If the world hate you, ye know that it hated me before it hated you.
A. W. PINK (1886-1952): Which “world” is specifically in view here?―What “world” hated Christ and hounded Him to death? The religious world, those who pretended to be most zealous for God’s glory. So it is now.
GILBERT TENNENT (1703-1764): Christ is despised and rejected of men, and to be faithfully engaged in His service is to court the hostility not only of the secular but of the religious world as well. It was on religious grounds that Jezebel persecuted Elijah, and it is by the false prophets of Christendom and their devotees that the genuine ministers of God will be most hated and hounded.
C. H. MACKINTOSH (1820-1896): What is commonly called the ‘religious world’ will be found, when examined in the light of the presence of God, to be more thoroughly hostile to the true interests of the Church of God than almost anything.
MARTYN LLOYD-JONES (1899-1981): We are concerned about the state and life of the Church at the present time. I have no hesitation again in asserting that the failure of the Church to have a greater impact upon the life of men and women in the world today is due entirely to the fact that her own life is not in order. To me there is nothing more tragic or short-sighted or lacking in insight than the assumption, made by so many, that the Church herself is all right and all she has to do is to evangelize the world outside.
GEORGE WHITEFIELD (1714-1770): The Christian world is in a deep sleep. Nothing but a loud voice can awaken them out of it.
JOHN WESLEY (1703-1791): Survey this strange sight—a “Christian world!” It would be a world from which injustice, inequality, hatred, vice and war were forever banished: a world illuminated by the Spirit of Christ, and guided by the Golden Rule. Where does this Christianity now exist? Let us confess we have never yet seen a Christian country upon the earth.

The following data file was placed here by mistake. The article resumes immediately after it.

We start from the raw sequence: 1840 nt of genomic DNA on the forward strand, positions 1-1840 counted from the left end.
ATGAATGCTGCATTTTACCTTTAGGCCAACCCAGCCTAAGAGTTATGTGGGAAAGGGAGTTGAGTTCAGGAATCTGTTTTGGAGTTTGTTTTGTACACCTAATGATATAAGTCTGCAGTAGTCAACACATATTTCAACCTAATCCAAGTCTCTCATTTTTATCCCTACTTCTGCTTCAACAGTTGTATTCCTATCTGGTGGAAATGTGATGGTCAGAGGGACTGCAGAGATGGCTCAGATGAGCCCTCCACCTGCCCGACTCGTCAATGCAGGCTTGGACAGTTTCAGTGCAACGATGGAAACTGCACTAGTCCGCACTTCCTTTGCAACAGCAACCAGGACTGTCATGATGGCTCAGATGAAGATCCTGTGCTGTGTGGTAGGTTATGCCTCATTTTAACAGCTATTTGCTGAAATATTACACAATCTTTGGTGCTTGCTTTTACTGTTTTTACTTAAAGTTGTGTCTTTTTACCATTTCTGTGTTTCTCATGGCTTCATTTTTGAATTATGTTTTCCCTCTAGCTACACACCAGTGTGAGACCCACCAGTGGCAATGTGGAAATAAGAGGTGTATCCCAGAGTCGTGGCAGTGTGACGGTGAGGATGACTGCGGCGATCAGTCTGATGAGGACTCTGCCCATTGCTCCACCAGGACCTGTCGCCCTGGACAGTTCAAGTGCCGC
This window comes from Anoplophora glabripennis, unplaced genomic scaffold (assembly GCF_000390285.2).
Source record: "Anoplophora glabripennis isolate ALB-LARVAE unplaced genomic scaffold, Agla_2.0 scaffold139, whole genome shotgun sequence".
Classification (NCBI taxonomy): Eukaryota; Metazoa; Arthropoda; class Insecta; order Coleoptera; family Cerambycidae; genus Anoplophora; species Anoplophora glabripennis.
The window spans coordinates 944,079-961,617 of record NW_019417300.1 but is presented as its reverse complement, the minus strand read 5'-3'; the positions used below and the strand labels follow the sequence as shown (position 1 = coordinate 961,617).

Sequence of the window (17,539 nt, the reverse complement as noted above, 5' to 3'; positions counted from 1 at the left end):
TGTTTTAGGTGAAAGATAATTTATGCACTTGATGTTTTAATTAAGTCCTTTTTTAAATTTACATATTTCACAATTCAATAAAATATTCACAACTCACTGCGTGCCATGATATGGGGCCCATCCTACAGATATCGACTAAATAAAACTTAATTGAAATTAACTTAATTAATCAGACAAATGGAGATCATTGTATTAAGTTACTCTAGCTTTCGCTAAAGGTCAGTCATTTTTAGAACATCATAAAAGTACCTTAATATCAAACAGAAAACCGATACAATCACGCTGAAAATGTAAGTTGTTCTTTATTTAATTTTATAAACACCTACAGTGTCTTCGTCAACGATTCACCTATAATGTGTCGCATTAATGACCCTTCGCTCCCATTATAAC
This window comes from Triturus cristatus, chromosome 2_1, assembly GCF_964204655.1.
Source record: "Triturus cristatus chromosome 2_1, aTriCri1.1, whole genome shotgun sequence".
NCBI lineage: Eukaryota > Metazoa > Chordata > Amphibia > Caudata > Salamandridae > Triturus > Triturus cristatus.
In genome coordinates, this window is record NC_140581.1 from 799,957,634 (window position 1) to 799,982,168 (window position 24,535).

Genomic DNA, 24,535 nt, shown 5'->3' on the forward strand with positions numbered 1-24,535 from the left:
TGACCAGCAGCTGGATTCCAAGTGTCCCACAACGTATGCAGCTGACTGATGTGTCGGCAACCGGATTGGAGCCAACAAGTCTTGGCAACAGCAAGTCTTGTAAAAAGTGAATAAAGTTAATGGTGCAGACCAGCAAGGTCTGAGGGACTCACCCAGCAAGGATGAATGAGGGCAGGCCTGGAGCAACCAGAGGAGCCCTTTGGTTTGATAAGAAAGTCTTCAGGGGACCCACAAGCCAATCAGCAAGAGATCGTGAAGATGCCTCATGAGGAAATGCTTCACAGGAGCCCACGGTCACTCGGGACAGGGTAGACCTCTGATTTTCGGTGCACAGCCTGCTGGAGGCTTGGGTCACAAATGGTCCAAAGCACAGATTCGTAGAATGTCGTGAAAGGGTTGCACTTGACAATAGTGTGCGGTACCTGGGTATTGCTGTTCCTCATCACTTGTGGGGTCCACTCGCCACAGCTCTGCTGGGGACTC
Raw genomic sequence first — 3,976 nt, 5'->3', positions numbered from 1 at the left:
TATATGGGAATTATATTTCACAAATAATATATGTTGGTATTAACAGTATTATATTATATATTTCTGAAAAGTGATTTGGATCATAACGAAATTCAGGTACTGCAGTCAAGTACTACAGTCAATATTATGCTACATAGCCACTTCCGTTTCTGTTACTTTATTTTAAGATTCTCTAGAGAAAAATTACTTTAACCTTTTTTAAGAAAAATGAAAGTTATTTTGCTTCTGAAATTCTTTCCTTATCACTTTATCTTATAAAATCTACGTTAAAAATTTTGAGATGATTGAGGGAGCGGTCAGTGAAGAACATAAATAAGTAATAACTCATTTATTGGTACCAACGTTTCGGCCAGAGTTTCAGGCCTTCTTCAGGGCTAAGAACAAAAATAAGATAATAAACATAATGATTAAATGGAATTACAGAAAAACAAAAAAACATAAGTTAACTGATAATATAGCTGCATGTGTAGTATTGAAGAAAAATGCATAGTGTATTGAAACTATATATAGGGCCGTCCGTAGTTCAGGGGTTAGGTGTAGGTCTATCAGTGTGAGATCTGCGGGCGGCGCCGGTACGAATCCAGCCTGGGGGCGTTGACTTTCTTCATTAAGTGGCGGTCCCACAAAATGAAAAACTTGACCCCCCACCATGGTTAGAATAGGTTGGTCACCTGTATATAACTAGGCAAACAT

C. H. SPURGEON (1834-1892): The Church is a separate and distinct thing from the world. I suppose there is such a thing as the ‘Christian world’ but I do not know what it is, or where it can be found. It must a singular mixture. I know what is meant by a worldly Christian; and I suppose the ‘Christian world’ must be an aggregate of worldly Christians. But the Church of Christ is not of the world. Ye are not of the world, says Christ, even as I am not of the world. A ‘Christian world’ is such a monstrosity as the Scriptures never contemplate. A worldly Christian is spiritually diseased.
HENRY MOORHOUSE (1840-1880): In Nehemiah we read: In those days also saw I Jews that had married wives of Ashdod, of Ammon, and of Moab. And their children spake half in the speech of Ashdod, and could not speak in the Jews’ language, but according to the language of each people. I think this is a picture of the Church at the present day. Take nine professing Christians out of ten, and you will find you cannot tell to whom they belong―for the first five minutes you will think they belong to Christ; then in the next five they seem to belong to the world. They do not speak either language correctly.
HORATIUS BONAR (1808-1889): Religious worldliness and worldly religiousness…Are we not often constrained to say to ourselves, “Are Christ’s words no longer true? Have the broad and the narrow ways become one? Is there now no Church, or is there now no world?”